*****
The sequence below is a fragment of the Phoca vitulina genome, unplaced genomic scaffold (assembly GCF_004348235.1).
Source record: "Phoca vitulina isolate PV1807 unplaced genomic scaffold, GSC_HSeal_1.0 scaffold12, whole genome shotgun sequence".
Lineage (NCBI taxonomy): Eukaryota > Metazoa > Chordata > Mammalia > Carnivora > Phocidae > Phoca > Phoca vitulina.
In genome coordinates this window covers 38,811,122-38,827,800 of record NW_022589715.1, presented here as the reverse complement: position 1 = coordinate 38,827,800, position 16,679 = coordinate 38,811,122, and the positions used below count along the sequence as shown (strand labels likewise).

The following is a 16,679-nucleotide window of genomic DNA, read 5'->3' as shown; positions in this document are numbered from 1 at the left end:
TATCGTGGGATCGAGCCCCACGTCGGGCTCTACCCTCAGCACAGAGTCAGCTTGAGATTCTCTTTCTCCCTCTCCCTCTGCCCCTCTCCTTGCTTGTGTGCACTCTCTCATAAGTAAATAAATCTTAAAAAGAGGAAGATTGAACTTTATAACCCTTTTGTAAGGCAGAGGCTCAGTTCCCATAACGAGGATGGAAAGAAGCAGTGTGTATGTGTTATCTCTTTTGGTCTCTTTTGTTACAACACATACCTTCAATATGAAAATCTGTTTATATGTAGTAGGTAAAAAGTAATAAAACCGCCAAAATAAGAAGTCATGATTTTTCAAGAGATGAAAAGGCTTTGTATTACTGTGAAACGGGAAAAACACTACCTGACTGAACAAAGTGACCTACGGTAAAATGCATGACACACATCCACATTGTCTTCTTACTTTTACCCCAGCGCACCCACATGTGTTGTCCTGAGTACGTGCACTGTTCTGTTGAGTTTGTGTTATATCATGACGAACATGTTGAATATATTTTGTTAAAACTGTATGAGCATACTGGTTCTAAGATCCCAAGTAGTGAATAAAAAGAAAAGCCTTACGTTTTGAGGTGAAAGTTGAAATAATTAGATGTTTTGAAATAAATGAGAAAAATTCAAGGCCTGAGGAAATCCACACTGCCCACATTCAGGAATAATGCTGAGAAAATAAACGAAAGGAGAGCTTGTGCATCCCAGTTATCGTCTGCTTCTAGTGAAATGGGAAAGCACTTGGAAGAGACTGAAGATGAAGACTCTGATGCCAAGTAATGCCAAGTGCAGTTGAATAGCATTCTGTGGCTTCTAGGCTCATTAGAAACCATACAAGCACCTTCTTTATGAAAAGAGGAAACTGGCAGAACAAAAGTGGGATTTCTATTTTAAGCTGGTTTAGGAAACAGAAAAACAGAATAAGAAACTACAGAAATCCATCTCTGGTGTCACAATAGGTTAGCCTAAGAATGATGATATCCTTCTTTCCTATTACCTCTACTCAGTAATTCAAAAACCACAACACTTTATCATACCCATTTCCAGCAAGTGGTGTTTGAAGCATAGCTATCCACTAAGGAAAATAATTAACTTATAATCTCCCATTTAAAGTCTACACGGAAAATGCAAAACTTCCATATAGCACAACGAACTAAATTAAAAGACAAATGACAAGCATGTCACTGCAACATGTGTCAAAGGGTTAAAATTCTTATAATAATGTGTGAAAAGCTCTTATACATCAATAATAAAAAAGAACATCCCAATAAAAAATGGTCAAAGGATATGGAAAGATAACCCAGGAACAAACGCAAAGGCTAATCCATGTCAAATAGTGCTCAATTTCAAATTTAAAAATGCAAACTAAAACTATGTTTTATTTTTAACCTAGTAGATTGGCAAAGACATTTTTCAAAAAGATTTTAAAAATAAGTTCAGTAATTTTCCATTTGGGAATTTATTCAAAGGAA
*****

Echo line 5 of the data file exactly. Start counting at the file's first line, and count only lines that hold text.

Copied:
The following is a 16,679-nucleotide window of genomic DNA, read 5'->3' as shown; positions in this document are numbered from 1 at the left end: